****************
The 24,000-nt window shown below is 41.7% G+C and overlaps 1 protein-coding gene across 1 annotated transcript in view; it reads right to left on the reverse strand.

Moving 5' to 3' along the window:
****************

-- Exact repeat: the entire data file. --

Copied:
The 24,000-nt window shown below is 41.7% G+C and overlaps 1 protein-coding gene across 1 annotated transcript in view; it reads right to left on the reverse strand.

Moving 5' to 3' along the window: